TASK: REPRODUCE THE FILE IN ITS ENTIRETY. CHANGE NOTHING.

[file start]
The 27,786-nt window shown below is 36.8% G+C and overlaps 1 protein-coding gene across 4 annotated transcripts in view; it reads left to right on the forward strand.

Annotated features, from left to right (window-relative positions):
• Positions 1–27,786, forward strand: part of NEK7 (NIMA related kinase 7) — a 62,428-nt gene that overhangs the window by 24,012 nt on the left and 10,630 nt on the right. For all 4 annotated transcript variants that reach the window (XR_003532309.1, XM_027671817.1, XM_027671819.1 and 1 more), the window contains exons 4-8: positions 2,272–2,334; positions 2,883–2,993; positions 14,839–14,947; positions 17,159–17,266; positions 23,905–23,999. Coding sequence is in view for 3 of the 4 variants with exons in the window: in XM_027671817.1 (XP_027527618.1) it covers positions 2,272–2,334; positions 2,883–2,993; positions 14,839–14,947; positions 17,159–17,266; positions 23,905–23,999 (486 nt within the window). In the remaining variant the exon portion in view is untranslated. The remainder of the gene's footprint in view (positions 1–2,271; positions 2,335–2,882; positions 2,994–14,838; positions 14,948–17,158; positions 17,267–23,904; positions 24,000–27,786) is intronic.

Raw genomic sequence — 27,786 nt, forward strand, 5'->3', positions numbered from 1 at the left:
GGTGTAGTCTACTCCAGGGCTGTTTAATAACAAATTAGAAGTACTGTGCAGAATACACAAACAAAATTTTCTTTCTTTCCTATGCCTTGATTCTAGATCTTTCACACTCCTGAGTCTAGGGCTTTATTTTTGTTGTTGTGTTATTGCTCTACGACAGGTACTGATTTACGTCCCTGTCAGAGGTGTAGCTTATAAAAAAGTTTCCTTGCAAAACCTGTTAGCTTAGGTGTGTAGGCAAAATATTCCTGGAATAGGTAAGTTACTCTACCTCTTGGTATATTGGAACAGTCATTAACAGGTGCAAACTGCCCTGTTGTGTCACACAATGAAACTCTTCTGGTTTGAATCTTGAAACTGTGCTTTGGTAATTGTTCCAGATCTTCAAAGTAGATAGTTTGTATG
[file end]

The 27,786-nt window shown below is 36.8% G+C and overlaps 1 protein-coding gene across 4 annotated transcripts in view; it reads left to right on the forward strand.

Annotated features, from left to right (window-relative positions):
• Positions 1–27,786, forward strand: part of NEK7 (NIMA related kinase 7) — a 62,428-nt gene that overhangs the window by 24,012 nt on the left and 10,630 nt on the right. For all 4 annotated transcript variants that reach the window (XR_003532309.1, XM_027671817.1, XM_027671819.1 and 1 more), the window contains exons 4-8: positions 2,272–2,334; positions 2,883–2,993; positions 14,839–14,947; positions 17,159–17,266; positions 23,905–23,999. Coding sequence is in view for 3 of the 4 variants with exons in the window: in XM_027671817.1 (XP_027527618.1) it covers positions 2,272–2,334; positions 2,883–2,993; positions 14,839–14,947; positions 17,159–17,266; positions 23,905–23,999 (486 nt within the window). In the remaining variant the exon portion in view is untranslated. The remainder of the gene's footprint in view (positions 1–2,271; positions 2,335–2,882; positions 2,994–14,838; positions 14,948–17,158; positions 17,267–23,904; positions 24,000–27,786) is intronic.

Raw genomic sequence — 27,786 nt, forward strand, 5'->3', positions numbered from 1 at the left:
GGTGTAGTCTACTCCAGGGCTGTTTAATAACAAATTAGAAGTACTGTGCAGAATACACAAACAAAATTTTCTTTCTTTCCTATGCCTTGATTCTAGATCTTTCACACTCCTGAGTCTAGGGCTTTATTTTTGTTGTTGTGTTATTGCTCTACGACAGGTACTGATTTACGTCCCTGTCAGAGGTGTAGCTTATAAAAAAGTTTCCTTGCAAAACCTGTTAGCTTAGGTGTGTAGGCAAAATATTCCTGGAATAGGTAAGTTACTCTACCTCTTGGTATATTGGAACAGTCATTAACAGGTGCAAACTGCCCTGTTGTGTCACACAATGAAACTCTTCTGGTTTGAATCTTGAAACTGTGCTTTGGTAATTGTTCCAGATCTTCAAAGTAGATAGTTTGTATG